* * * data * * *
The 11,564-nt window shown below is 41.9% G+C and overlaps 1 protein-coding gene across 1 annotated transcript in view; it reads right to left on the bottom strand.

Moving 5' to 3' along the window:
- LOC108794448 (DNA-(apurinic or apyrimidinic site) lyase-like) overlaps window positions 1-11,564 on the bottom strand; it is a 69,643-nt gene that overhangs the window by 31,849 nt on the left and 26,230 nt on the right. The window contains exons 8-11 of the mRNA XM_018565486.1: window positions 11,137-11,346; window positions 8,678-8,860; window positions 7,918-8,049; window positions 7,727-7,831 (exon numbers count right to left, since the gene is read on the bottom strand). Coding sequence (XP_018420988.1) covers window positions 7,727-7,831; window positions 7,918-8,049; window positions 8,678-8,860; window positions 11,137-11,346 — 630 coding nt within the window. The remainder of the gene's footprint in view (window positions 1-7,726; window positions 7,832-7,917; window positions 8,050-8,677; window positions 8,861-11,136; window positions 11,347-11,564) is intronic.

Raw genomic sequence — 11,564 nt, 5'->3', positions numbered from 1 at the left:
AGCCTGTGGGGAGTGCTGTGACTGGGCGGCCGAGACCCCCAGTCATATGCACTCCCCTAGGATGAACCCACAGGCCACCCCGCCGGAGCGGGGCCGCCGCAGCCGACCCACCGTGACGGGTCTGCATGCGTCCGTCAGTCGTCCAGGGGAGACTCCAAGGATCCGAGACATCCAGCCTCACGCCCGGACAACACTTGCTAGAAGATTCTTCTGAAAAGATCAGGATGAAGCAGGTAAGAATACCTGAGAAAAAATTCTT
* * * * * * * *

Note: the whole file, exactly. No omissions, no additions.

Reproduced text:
The 11,564-nt window shown below is 41.9% G+C and overlaps 1 protein-coding gene across 1 annotated transcript in view; it reads right to left on the bottom strand.

Moving 5' to 3' along the window:
- LOC108794448 (DNA-(apurinic or apyrimidinic site) lyase-like) overlaps window positions 1-11,564 on the bottom strand; it is a 69,643-nt gene that overhangs the window by 31,849 nt on the left and 26,230 nt on the right. The window contains exons 8-11 of the mRNA XM_018565486.1: window positions 11,137-11,346; window positions 8,678-8,860; window positions 7,918-8,049; window positions 7,727-7,831 (exon numbers count right to left, since the gene is read on the bottom strand). Coding sequence (XP_018420988.1) covers window positions 7,727-7,831; window positions 7,918-8,049; window positions 8,678-8,860; window positions 11,137-11,346 — 630 coding nt within the window. The remainder of the gene's footprint in view (window positions 1-7,726; window positions 7,832-7,917; window positions 8,050-8,677; window positions 8,861-11,136; window positions 11,347-11,564) is intronic.

Raw genomic sequence — 11,564 nt, 5'->3', positions numbered from 1 at the left:
AGCCTGTGGGGAGTGCTGTGACTGGGCGGCCGAGACCCCCAGTCATATGCACTCCCCTAGGATGAACCCACAGGCCACCCCGCCGGAGCGGGGCCGCCGCAGCCGACCCACCGTGACGGGTCTGCATGCGTCCGTCAGTCGTCCAGGGGAGACTCCAAGGATCCGAGACATCCAGCCTCACGCCCGGACAACACTTGCTAGAAGATTCTTCTGAAAAGATCAGGATGAAGCAGGTAAGAATACCTGAGAAAAAATTCTT